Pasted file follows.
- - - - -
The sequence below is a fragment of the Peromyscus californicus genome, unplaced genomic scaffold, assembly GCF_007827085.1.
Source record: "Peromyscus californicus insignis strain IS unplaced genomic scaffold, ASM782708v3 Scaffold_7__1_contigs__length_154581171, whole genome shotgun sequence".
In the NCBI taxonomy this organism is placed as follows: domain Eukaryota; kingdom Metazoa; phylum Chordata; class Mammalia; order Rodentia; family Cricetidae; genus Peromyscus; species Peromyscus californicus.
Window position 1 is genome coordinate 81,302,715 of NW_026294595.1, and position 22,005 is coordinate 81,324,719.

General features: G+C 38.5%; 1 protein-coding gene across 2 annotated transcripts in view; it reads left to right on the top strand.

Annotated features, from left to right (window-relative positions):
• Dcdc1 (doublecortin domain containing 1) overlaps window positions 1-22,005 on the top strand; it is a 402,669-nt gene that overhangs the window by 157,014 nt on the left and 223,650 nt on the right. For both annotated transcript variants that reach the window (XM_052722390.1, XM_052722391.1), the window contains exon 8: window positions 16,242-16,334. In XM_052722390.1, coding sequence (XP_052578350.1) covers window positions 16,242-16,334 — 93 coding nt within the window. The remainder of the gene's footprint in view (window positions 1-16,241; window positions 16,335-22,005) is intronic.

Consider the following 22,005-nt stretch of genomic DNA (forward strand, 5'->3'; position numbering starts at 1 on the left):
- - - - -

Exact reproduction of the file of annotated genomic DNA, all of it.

The sequence below is a fragment of the Peromyscus californicus genome, unplaced genomic scaffold, assembly GCF_007827085.1.
Source record: "Peromyscus californicus insignis strain IS unplaced genomic scaffold, ASM782708v3 Scaffold_7__1_contigs__length_154581171, whole genome shotgun sequence".
In the NCBI taxonomy this organism is placed as follows: domain Eukaryota; kingdom Metazoa; phylum Chordata; class Mammalia; order Rodentia; family Cricetidae; genus Peromyscus; species Peromyscus californicus.
Window position 1 is genome coordinate 81,302,715 of NW_026294595.1, and position 22,005 is coordinate 81,324,719.

General features: G+C 38.5%; 1 protein-coding gene across 2 annotated transcripts in view; it reads left to right on the top strand.

Annotated features, from left to right (window-relative positions):
• Dcdc1 (doublecortin domain containing 1) overlaps window positions 1-22,005 on the top strand; it is a 402,669-nt gene that overhangs the window by 157,014 nt on the left and 223,650 nt on the right. For both annotated transcript variants that reach the window (XM_052722390.1, XM_052722391.1), the window contains exon 8: window positions 16,242-16,334. In XM_052722390.1, coding sequence (XP_052578350.1) covers window positions 16,242-16,334 — 93 coding nt within the window. The remainder of the gene's footprint in view (window positions 1-16,241; window positions 16,335-22,005) is intronic.

Consider the following 22,005-nt stretch of genomic DNA (forward strand, 5'->3'; position numbering starts at 1 on the left):